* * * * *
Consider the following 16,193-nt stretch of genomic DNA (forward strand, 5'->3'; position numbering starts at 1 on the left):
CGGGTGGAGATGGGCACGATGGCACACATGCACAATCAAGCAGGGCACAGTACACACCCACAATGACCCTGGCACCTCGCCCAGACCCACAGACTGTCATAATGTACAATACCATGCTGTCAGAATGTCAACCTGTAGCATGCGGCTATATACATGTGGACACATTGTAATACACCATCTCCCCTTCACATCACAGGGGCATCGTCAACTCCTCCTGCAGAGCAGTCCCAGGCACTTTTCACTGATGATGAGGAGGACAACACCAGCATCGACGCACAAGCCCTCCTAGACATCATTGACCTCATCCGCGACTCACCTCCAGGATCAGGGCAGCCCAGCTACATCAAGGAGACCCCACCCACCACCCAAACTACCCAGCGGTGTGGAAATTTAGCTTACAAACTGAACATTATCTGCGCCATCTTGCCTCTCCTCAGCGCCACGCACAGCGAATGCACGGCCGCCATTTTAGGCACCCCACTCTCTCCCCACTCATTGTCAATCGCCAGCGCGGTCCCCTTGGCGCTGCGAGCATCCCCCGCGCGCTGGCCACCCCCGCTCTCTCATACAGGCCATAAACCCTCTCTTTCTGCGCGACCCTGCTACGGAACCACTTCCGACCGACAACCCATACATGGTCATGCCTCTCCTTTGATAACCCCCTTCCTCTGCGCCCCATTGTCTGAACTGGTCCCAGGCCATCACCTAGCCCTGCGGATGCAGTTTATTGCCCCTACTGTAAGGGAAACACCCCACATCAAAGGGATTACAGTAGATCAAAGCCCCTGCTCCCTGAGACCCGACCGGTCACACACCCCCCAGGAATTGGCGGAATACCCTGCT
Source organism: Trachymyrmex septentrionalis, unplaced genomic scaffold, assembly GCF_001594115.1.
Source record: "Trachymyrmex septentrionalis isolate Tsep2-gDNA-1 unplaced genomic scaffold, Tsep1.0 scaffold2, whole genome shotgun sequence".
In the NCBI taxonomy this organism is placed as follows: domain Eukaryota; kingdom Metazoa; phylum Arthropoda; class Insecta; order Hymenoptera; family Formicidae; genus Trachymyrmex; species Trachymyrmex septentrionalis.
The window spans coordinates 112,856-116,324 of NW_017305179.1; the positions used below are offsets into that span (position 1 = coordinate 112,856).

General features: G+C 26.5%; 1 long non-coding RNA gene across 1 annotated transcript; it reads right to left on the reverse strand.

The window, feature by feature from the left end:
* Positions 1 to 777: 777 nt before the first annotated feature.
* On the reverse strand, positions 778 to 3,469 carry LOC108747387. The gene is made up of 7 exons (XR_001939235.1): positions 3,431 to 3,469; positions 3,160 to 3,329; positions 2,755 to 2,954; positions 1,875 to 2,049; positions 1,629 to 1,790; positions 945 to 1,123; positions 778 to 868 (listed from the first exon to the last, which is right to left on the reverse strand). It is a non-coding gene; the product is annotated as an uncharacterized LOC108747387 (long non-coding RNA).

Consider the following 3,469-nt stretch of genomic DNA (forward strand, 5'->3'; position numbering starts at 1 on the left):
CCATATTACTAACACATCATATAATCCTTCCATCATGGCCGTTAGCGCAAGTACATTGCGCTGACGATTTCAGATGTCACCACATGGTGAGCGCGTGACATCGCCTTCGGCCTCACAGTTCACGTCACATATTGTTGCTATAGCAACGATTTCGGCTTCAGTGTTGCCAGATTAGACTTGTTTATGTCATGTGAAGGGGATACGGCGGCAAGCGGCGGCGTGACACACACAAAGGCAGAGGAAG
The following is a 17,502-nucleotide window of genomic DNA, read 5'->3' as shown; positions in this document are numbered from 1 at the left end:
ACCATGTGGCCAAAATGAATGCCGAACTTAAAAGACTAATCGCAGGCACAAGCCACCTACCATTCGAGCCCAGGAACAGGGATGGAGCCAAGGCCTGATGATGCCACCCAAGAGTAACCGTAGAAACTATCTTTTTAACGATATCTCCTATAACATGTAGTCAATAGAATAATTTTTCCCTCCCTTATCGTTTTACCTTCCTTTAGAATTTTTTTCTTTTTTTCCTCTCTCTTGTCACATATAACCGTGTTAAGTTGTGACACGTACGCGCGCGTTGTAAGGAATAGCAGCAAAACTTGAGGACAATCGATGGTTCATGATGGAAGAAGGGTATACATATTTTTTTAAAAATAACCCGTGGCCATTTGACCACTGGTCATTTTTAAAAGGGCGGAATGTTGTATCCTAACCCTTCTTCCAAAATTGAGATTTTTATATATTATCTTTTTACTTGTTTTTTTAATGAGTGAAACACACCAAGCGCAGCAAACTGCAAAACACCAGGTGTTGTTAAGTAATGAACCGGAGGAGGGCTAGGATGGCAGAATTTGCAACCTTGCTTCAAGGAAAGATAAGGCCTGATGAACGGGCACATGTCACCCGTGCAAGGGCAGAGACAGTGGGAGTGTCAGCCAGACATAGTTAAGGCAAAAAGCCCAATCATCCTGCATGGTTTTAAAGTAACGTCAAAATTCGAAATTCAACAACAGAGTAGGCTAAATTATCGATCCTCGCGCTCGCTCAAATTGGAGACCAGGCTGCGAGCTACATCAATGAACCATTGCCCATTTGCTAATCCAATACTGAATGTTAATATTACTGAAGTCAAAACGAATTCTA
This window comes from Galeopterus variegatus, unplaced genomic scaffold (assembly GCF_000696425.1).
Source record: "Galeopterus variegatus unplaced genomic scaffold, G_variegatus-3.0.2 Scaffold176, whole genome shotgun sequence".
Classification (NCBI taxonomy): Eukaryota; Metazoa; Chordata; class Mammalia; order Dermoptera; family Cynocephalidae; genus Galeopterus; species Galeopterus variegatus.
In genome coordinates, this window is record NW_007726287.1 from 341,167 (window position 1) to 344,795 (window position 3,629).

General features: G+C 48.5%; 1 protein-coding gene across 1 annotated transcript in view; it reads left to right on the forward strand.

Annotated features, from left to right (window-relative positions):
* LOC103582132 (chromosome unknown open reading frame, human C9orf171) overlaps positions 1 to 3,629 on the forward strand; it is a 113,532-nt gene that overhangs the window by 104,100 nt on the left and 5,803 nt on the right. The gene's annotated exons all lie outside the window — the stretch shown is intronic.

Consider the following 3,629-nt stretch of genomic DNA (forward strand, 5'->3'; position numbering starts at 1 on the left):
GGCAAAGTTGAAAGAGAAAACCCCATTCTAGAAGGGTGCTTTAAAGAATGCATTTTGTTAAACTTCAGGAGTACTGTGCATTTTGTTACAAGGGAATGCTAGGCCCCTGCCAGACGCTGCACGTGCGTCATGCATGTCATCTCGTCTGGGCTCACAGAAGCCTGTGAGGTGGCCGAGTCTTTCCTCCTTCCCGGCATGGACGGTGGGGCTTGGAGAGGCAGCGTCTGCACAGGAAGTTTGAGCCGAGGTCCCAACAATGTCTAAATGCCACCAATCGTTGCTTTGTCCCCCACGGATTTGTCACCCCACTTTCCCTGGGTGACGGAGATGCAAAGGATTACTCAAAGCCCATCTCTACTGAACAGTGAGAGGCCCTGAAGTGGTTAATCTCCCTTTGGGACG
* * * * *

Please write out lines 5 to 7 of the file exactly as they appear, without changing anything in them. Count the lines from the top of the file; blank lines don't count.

In the NCBI taxonomy this organism is placed as follows: domain Eukaryota; kingdom Metazoa; phylum Arthropoda; class Insecta; order Hymenoptera; family Formicidae; genus Trachymyrmex; species Trachymyrmex septentrionalis.
The window spans coordinates 112,856-116,324 of NW_017305179.1; the positions used below are offsets into that span (position 1 = coordinate 112,856).

General features: G+C 26.5%; 1 long non-coding RNA gene across 1 annotated transcript; it reads right to left on the reverse strand.